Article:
Overall the site offers a clear and effective means of viewing the range of online products. However, a number of flaws make the shopping process unnecessarily complex. Currently the site feels as if it has been launched prematurely and the rough edges detract from the quality experience people would expect from the Selfridges brand.


Guy Redwood, Managing Director, SimpleUsability

With Father’s Day approaching users were asked to shop for a gift for a man on the Selfridges’ website.

From the homepage users hesitated to get started because the page was filled with one large graphic that advertised the sale. Users were forced to interact with the primary navigation drop down menus. Some users found this quite difficult, because when accessing the ‘Menswear’ drop down menu the ‘Categories’ section started with three unexpected titles ‘SALE’, ‘NEW IN’ and ‘ONLY AT SELFRIDGES’ which were displayed in upper case. This made the category list very hard to scan and choose an area to start browsing from.

When accessing a category, eg ‘Shirts’ from ‘Menswear’, users were shown a page that had a low number of products as its default. We observed that users were looking around the page to access more products. It was not always obvious that the user could change the number of items displayed from the ‘View by’ section in the top right hand corner of the screen. This display was quite different to other clothing retail websites that users were familiar with, and some users were looking for links to subsequent pages from the bottom right hand corner of the page.

Users had choices on the right hand side of the page to narrow down the products displayed. Users had already selected a category eg ‘Shirt’. The title ‘Category’ title was repeated on the right hand side, but expanded underneath it was types of shirt, eg ‘Check’, ‘Plain’, etc. This small inconsistency did not help with the browsing confidence of the user. The top filter was expanded but the others were not so users often missed these filters and did not understand how to interact with the titles.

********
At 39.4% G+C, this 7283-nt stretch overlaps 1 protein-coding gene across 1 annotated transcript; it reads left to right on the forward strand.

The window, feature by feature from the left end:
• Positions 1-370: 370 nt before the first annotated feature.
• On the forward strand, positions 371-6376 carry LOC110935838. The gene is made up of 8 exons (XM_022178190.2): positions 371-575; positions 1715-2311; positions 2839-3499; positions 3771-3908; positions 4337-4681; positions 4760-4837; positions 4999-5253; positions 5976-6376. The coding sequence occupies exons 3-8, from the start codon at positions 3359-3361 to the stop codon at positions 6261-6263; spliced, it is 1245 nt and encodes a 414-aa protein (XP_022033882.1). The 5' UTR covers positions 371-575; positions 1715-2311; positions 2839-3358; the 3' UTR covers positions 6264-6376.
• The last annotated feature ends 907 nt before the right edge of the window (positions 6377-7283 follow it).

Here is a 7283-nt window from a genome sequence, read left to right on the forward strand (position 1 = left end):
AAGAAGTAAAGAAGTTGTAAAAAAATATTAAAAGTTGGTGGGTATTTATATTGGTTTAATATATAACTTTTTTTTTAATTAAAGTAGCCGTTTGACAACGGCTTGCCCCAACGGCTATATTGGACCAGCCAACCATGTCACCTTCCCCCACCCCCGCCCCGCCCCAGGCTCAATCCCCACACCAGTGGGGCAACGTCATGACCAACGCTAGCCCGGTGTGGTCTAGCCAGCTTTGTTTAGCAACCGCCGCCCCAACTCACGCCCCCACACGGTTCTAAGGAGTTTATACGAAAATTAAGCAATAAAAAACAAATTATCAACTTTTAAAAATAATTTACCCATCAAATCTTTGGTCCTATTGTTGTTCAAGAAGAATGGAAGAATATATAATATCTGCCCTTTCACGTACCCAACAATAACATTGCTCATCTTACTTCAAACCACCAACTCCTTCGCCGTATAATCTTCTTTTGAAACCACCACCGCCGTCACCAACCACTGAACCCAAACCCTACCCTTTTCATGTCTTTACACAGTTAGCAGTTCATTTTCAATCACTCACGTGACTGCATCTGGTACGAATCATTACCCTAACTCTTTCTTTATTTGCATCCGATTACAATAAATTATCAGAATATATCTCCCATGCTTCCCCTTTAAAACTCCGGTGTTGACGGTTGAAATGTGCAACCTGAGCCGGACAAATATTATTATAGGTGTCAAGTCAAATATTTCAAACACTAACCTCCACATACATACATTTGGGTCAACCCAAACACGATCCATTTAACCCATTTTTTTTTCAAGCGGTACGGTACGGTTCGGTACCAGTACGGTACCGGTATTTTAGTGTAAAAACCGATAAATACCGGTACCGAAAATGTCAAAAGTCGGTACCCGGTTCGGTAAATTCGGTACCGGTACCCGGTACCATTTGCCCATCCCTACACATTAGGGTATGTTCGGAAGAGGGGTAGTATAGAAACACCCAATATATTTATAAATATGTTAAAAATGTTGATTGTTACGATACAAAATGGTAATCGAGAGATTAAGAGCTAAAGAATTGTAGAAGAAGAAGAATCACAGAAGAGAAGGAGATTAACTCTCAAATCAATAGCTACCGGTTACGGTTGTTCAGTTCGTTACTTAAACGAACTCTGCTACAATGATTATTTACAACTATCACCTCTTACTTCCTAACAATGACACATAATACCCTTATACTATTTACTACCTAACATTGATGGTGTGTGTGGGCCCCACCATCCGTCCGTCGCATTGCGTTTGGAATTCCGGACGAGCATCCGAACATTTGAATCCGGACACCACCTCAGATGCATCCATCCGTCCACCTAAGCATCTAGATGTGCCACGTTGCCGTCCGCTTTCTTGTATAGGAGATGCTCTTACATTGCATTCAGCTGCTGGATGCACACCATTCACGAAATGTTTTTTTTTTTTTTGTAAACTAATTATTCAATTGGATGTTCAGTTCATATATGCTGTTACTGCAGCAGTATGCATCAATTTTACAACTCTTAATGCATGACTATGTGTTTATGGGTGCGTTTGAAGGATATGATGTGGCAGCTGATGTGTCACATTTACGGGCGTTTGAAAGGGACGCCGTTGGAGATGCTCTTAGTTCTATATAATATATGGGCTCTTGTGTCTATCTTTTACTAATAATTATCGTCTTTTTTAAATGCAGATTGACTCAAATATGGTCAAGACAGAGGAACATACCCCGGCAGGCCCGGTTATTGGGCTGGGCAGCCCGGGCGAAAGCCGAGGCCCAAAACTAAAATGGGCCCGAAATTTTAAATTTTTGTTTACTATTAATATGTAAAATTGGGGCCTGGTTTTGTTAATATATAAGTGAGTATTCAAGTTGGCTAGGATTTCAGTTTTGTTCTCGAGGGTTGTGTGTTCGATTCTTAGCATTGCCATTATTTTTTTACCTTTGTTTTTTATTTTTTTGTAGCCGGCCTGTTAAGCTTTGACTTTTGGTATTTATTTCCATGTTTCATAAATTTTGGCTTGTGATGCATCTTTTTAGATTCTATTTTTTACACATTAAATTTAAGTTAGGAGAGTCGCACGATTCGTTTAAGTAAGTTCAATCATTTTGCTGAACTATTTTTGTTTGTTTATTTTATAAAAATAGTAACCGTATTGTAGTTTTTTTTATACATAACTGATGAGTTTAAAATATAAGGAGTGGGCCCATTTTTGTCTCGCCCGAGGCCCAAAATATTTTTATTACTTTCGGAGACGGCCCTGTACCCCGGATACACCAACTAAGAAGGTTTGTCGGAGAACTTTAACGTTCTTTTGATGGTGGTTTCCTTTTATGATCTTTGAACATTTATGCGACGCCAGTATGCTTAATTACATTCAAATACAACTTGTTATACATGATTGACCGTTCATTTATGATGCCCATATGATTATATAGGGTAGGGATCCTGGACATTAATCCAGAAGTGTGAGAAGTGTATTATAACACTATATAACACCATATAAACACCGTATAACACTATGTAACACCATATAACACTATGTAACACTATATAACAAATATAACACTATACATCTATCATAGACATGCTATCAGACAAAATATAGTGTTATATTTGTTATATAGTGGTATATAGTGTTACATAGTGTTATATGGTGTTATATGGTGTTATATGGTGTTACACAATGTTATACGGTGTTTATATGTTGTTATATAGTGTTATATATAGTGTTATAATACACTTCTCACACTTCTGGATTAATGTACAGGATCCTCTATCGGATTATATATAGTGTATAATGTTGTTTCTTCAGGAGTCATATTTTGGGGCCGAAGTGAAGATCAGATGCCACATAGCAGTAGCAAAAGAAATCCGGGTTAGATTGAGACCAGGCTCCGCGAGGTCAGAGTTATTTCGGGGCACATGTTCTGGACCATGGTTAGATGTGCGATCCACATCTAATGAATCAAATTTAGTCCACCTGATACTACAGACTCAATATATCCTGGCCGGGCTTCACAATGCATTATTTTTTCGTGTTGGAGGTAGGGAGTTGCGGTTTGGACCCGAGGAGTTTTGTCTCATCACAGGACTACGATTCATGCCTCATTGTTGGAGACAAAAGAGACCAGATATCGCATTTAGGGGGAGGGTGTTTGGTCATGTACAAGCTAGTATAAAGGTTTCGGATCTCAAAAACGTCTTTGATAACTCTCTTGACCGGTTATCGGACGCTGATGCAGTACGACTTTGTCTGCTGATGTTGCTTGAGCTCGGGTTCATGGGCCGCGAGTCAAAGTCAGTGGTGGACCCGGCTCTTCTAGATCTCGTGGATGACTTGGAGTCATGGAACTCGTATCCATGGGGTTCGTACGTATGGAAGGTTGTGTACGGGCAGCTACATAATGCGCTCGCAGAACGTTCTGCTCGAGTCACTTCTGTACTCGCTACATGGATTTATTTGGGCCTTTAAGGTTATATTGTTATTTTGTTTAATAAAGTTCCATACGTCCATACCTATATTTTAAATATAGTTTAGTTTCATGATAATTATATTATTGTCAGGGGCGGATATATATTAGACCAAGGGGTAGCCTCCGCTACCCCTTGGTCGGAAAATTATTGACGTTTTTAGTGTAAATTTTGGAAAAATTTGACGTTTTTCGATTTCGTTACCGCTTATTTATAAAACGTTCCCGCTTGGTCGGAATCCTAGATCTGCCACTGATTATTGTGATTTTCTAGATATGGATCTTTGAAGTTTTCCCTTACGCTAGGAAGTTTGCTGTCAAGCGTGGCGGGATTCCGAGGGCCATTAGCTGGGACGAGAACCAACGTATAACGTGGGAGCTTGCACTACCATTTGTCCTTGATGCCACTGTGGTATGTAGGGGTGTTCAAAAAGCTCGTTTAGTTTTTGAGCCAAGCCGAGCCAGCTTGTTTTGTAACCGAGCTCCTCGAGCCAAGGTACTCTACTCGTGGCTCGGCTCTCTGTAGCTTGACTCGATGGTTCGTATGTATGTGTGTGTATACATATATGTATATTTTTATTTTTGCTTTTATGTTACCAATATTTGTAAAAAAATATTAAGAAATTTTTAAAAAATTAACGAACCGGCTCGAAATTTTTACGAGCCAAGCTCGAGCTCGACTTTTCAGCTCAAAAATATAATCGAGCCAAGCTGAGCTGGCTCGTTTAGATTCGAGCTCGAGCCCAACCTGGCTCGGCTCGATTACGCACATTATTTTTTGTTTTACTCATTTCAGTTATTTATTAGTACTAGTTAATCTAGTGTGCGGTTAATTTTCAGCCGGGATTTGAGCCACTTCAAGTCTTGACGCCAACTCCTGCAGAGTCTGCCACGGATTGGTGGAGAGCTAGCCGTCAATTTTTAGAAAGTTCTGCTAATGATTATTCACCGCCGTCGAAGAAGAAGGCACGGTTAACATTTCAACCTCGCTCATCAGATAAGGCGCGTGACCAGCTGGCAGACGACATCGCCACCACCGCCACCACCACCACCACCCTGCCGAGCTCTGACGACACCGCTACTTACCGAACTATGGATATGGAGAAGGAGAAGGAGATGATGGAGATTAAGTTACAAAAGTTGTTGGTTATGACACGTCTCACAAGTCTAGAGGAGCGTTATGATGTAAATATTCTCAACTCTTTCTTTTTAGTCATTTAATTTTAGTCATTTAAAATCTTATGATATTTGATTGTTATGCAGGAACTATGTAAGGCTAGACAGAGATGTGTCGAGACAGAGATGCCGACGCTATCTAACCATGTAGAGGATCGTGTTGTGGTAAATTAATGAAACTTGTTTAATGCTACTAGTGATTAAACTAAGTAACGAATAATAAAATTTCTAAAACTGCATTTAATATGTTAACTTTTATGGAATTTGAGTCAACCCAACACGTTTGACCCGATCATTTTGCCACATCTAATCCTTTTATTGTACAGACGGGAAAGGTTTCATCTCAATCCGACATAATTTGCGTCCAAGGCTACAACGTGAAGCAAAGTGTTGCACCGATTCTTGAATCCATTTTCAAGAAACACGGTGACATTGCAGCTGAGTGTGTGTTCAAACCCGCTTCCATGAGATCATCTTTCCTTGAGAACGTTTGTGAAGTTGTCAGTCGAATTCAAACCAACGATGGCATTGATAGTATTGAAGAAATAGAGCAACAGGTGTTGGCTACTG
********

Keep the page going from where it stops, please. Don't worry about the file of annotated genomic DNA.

David Flower, Vice President, EMEA, Gomez

Gomez tested the performance of’s homepage from 18 May – 2 June 2010. Considering its exceptional high-street reputation among consumers, you’d expect this new online initiative to deliver a superior web experience. But this wasn’t the case: the website’s overall performance was average compared with others in Gomez’s benchmark.

We evaluated how websites within the benchmark performed on actual users’ computers, ie ‘the last mile’. This was measured according to their response time (how quickly the site loads) and availability (how successfully a website loads each time). The average response time and availability scores for this benchmark were 16 seconds and 61%. Compared to this fared reasonably: on average it took 11 seconds to load, making it the second fastest behind Tesco, with a score of 7 seconds.’s average availability for the test period on the last mile was 59%; however, what needs to be acknowledged is that from 3 June’s average availability score increased to 93%.’s performance on the internet backbone (from various UK backbone nodes on the internet) was assessed too. It had an average response time of 1.2 seconds, ranking it fourth behind Tesco (0.1 seconds), Next (0.9 seconds), and Ann Summers (1.2 seconds). While this appears good it must be balanced by the fact that this was inconsistent between 20 and 21 May and on 27 May.’s inconsistency is attributed to the performance of certain ISPs – and depending on where’s Content Delivery Networks are, this could also affect response time and consistency, which in turn affects the overall end-user experience.

On the whole performed well across the most popular desktop and mobile browsers during this test, but it failed for users of the Blackberry Curve and iPhone.


Availability on Last Mile Score: 5 out of 25

Response Time on Last Mile: 24 out of 25

Consistency on Backbone: 8 out of 15

Competitiveness on Backbone: 14 out of 15

Browser Support: 15 out of 20

Total 66 out of 100